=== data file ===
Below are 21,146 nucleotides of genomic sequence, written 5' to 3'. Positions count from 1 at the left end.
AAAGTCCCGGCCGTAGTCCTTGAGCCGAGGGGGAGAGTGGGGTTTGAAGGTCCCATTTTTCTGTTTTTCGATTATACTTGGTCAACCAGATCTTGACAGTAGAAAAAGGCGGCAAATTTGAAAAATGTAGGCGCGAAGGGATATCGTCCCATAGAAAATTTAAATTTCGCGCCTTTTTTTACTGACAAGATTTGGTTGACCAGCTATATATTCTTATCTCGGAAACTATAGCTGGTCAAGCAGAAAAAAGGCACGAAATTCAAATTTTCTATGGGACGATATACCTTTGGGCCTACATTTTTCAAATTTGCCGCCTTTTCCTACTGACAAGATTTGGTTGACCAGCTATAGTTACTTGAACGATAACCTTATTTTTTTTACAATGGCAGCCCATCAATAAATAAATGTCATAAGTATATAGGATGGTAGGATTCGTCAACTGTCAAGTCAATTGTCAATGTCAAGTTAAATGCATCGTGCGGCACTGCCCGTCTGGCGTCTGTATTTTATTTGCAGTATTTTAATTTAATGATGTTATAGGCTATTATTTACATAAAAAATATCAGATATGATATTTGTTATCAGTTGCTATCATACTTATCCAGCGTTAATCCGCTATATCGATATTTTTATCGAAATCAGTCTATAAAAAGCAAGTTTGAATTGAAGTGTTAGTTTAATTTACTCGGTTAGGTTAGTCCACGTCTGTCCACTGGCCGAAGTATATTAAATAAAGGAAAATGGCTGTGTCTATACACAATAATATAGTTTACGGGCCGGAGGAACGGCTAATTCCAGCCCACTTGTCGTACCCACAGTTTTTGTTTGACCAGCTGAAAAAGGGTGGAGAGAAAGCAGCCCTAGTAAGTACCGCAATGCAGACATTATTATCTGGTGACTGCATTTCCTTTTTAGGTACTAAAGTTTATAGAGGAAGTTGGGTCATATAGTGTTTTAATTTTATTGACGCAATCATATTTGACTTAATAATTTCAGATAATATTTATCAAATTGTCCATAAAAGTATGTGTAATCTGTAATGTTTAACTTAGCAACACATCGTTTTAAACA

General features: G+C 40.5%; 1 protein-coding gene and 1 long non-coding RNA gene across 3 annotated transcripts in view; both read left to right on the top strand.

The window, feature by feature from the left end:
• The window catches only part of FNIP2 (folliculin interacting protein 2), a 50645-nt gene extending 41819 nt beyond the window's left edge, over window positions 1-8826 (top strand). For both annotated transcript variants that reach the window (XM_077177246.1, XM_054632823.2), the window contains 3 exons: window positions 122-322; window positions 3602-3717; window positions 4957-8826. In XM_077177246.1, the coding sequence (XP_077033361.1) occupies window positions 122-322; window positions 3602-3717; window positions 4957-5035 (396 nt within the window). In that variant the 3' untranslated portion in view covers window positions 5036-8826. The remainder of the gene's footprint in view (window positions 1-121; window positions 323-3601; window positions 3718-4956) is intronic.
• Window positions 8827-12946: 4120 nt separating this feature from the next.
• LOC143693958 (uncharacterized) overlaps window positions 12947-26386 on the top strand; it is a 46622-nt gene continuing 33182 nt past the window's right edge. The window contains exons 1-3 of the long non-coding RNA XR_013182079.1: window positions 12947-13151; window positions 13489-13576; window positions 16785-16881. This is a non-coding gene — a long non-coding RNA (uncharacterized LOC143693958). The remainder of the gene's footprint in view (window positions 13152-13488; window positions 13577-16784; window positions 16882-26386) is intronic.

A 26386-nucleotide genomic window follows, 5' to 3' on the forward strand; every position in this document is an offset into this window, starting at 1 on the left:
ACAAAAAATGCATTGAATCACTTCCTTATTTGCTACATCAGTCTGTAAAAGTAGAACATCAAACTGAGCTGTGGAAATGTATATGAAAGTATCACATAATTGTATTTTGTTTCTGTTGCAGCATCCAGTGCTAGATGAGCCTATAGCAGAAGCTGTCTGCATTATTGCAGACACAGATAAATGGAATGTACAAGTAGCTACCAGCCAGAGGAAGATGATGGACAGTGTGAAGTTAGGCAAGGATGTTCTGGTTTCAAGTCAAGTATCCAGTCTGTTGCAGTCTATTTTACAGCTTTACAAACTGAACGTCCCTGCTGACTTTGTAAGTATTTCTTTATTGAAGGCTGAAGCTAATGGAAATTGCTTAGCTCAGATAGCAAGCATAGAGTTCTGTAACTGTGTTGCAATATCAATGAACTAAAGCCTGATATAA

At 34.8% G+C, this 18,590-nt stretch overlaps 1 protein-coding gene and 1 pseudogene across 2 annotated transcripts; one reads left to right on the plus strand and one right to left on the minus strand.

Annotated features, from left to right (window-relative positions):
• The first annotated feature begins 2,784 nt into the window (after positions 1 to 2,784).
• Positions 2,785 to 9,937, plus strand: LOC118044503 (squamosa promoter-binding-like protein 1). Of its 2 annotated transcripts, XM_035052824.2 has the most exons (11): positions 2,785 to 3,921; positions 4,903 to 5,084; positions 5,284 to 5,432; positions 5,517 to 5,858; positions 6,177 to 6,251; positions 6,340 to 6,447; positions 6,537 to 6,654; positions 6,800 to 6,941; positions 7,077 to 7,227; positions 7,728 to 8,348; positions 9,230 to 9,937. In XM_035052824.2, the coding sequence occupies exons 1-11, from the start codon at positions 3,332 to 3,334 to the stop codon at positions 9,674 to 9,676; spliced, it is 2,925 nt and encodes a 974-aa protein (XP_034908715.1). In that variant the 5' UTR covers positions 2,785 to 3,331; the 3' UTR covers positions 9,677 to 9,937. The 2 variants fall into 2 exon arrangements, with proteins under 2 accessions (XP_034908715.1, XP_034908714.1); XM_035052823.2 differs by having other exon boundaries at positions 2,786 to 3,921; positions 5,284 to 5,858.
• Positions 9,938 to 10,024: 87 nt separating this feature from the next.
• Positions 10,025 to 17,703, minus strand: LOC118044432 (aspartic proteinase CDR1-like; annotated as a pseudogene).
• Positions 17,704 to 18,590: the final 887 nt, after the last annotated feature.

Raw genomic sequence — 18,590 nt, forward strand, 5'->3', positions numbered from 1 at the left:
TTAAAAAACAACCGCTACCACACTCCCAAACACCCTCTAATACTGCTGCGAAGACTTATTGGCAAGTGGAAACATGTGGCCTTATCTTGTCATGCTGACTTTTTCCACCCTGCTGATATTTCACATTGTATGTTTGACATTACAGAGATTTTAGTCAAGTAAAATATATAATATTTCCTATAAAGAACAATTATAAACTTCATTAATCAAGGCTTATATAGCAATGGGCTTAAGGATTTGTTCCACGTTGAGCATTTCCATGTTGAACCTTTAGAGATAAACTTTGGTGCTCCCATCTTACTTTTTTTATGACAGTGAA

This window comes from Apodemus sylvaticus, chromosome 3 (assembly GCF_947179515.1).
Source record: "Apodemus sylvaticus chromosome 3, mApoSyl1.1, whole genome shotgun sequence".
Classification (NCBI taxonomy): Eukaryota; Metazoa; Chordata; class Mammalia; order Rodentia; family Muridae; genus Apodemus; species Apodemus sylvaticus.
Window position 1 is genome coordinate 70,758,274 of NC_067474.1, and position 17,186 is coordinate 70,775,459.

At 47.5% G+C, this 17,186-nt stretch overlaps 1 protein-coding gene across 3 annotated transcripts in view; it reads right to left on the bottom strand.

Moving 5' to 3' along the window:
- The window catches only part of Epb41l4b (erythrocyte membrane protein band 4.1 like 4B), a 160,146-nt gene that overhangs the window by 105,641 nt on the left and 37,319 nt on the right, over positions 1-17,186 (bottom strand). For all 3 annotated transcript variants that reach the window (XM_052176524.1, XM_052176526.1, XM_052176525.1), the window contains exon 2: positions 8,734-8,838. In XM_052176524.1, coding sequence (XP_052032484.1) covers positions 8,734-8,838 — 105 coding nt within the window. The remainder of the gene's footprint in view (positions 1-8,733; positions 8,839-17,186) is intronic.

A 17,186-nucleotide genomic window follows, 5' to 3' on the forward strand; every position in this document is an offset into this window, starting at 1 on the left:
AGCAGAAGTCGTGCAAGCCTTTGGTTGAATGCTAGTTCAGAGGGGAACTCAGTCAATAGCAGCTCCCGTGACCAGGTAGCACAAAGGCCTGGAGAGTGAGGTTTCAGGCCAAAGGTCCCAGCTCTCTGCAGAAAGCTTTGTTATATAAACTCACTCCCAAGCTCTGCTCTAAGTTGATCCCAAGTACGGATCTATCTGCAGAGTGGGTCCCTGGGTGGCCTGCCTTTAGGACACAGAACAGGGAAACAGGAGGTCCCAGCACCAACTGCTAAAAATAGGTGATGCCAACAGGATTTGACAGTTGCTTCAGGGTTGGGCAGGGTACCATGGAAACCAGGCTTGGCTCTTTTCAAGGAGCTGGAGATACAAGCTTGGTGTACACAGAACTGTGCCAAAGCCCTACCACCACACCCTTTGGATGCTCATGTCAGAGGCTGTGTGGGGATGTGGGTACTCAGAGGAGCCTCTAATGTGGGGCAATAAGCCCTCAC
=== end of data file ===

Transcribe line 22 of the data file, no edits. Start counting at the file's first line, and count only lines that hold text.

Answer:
Window position 1 is genome coordinate 70,758,274 of NC_067474.1, and position 17,186 is coordinate 70,775,459.